Harmlessness: All life is sacred; every living being is a manifestation in material form of the Divine One. We must each live in such a way as to cause the least possible harm to the other beings that share our reality. This is the ideal referred to in Christianity as “the golden rule” — and the same idea appears in almost all traditional religions of the world. Obviously this implies an attitude of forbearance and compassion for other beings we encounter in life. Other implications include the following:

Vegetarianism: Refraining from the eating of animal flesh and the use of products resulting from the slaughter of animals (fur, leather, animal-fat soaps, etc.), and preferably avoiding as well commercially produced chicken eggs (which support the lifelong torture of literally billions of animals) and bovine mammary secretions (milk) (an industry interlocked with the “veal” market which slaughters baby cows that are cruelly tortured for the duration of their short lives).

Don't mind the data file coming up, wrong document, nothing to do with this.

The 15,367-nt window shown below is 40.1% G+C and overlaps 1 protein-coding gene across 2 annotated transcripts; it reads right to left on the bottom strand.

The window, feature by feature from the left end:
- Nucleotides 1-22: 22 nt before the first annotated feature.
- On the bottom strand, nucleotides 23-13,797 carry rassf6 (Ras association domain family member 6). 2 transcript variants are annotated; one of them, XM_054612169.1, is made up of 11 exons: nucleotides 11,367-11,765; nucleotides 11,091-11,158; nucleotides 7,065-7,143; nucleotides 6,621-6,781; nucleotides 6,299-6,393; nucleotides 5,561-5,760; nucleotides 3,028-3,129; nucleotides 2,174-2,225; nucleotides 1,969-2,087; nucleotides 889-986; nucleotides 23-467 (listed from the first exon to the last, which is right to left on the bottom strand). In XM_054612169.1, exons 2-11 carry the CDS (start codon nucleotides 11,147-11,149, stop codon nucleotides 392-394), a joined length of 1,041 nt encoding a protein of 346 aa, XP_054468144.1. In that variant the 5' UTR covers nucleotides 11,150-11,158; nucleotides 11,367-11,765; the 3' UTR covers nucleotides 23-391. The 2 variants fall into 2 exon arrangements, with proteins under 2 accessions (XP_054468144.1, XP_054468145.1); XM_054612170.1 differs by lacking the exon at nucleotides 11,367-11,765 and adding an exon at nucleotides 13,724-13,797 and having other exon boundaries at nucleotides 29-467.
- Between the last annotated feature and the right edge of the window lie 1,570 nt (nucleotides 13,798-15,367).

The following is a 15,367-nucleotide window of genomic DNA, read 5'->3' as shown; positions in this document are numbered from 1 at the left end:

Pacifism: Refusing to participate in the deliberate infliction of physical harm to other beings, except for acts of self-defense or defense of loved ones; boycotting militarism and other forms of organized violence, including the payment of taxes used for such purposes; and in our private lives, avoiding the projection of anger and destructive thoughts at others, which constitute violence on a telepathic level.

Anarchism: Refusing to participate in or condone social institutions that allow coercion of, or the deprivation of essential life support to any person; working for the elimination of all such institutions; and in our private lives, seeking solutions within family and community that do not involve coercion or deprivation.